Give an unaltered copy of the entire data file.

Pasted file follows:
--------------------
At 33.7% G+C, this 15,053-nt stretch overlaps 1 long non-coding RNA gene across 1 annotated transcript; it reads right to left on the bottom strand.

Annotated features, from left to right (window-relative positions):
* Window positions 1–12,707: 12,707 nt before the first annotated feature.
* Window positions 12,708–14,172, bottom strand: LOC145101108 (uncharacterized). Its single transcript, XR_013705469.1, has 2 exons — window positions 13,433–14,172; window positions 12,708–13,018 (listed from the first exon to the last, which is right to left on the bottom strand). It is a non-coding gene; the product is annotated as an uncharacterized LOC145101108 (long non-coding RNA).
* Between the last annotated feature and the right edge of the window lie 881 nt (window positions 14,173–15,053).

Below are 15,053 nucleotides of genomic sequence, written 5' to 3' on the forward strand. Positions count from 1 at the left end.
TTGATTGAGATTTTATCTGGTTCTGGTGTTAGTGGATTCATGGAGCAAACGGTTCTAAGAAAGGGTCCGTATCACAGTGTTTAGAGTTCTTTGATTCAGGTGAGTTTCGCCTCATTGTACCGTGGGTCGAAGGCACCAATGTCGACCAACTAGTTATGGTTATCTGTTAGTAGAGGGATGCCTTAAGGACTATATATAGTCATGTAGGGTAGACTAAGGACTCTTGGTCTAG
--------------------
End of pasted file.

At 33.7% G+C, this 15,053-nt stretch overlaps 1 long non-coding RNA gene across 1 annotated transcript; it reads right to left on the bottom strand.

Annotated features, from left to right (window-relative positions):
* Window positions 1–12,707: 12,707 nt before the first annotated feature.
* Window positions 12,708–14,172, bottom strand: LOC145101108 (uncharacterized). Its single transcript, XR_013705469.1, has 2 exons — window positions 13,433–14,172; window positions 12,708–13,018 (listed from the first exon to the last, which is right to left on the bottom strand). It is a non-coding gene; the product is annotated as an uncharacterized LOC145101108 (long non-coding RNA).
* Between the last annotated feature and the right edge of the window lie 881 nt (window positions 14,173–15,053).

Below are 15,053 nucleotides of genomic sequence, written 5' to 3' on the forward strand. Positions count from 1 at the left end.
TTGATTGAGATTTTATCTGGTTCTGGTGTTAGTGGATTCATGGAGCAAACGGTTCTAAGAAAGGGTCCGTATCACAGTGTTTAGAGTTCTTTGATTCAGGTGAGTTTCGCCTCATTGTACCGTGGGTCGAAGGCACCAATGTCGACCAACTAGTTATGGTTATCTGTTAGTAGAGGGATGCCTTAAGGACTATATATAGTCATGTAGGGTAGACTAAGGACTCTTGGTCTAG